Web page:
Summary
• In the course of TRG process, environment of local tensors should be considered for conducting a precise truncation through isometric renormalization transformations in tensor bases.
• Tensor renormalization group (TRG) constitutes an important methodology for accurate simulations of strongly correlated lattice models.
• ∂TRG systematically extends the concept of second renormalization [PRL 103, 160601 (2009)] where the tensor environment is computed recursively in the backward iteration, in the sense that given the forward process of TRG, ∂TRG automatically finds the gradient through backpropagation, with which one can deeply “train” the tensor networks.
• The authors benchmark ∂TRG in solving the square-lattice Ising model, and demonstrate its power by simulating one- and two-dimensional quantum systems at finite temperature.
• The deep optimization as well as GPU acceleration renders ∂TRG manybody simulations with high efficiency and accuracy.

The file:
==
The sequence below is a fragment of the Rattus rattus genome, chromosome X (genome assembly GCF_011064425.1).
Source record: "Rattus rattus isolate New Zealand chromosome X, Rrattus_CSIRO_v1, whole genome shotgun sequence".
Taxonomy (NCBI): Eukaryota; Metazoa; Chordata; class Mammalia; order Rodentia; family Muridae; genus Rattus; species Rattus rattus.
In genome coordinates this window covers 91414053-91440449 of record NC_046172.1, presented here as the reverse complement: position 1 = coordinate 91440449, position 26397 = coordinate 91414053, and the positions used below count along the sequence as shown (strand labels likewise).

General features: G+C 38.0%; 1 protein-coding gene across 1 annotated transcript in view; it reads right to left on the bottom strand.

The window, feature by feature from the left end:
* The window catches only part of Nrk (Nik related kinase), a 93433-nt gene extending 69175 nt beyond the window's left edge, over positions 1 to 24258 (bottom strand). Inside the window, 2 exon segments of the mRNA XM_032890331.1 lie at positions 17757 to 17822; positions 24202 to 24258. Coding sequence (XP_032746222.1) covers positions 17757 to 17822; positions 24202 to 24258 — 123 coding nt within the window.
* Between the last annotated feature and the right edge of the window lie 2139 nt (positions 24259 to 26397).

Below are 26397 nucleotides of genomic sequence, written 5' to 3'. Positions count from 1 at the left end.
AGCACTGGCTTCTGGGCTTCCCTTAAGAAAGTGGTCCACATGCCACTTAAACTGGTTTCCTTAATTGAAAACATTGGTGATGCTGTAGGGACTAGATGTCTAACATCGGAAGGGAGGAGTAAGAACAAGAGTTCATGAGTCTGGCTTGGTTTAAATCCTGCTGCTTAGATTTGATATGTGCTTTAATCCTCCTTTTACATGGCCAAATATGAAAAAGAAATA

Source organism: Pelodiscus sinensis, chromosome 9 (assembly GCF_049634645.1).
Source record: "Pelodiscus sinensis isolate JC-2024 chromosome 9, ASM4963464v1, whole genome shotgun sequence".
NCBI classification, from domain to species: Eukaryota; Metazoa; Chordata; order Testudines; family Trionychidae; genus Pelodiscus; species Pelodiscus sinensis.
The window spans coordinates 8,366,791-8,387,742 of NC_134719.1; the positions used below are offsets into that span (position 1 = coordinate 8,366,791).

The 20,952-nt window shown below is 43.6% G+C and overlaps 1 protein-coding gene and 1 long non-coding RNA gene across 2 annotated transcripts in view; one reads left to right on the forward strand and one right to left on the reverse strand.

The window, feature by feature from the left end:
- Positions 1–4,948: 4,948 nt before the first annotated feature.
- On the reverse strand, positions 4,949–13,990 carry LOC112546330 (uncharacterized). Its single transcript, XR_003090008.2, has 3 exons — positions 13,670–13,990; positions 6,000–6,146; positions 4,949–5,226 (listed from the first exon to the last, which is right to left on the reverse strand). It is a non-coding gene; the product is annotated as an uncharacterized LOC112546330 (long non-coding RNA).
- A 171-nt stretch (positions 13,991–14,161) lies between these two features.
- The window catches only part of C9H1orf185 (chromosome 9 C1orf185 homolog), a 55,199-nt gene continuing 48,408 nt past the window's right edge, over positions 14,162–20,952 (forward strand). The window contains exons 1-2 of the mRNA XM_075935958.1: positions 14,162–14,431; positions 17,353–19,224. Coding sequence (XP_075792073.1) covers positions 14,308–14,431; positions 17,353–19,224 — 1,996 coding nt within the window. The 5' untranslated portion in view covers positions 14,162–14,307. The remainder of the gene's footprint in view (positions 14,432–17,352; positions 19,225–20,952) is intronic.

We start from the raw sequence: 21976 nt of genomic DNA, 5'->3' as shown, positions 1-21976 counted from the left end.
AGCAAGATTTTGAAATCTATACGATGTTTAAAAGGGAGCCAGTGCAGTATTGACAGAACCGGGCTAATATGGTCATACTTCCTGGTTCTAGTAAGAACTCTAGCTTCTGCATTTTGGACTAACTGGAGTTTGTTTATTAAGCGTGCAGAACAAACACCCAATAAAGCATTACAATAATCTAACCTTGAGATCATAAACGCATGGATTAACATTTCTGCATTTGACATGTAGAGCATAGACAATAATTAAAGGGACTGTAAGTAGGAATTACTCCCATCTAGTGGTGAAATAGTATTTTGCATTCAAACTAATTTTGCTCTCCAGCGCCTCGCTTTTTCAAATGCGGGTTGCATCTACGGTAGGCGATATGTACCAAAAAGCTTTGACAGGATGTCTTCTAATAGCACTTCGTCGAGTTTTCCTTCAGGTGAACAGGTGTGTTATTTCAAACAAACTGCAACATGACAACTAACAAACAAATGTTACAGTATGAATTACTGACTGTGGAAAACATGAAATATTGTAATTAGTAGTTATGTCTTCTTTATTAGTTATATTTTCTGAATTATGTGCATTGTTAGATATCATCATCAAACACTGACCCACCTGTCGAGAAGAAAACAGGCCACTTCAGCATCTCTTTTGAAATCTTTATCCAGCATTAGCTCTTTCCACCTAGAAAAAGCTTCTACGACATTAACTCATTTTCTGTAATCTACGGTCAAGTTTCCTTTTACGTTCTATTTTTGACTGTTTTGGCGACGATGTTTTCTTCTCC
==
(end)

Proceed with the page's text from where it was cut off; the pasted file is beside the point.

• In SRG, the environment of local tensors is computed recursively between different scales of a hierarchical network, with which a global optimization is feasible.
• In ∂TRG, the forward TRG process is made fully differentiable, and the renormalization transformations are optimized globally and automatically through the backpropagation.
• The authors apply ∂TRG to simulate thermal equilibrium states at finite temperature, and achieve significantly improved accuracy over previous methods [13, 19].
• The efficiency is demonstrated by implementing ∂TRG with PyTorch [35, 52], which facilitates the GPU computing and shows a high performance of about 40 times acceleration over a single CPU core.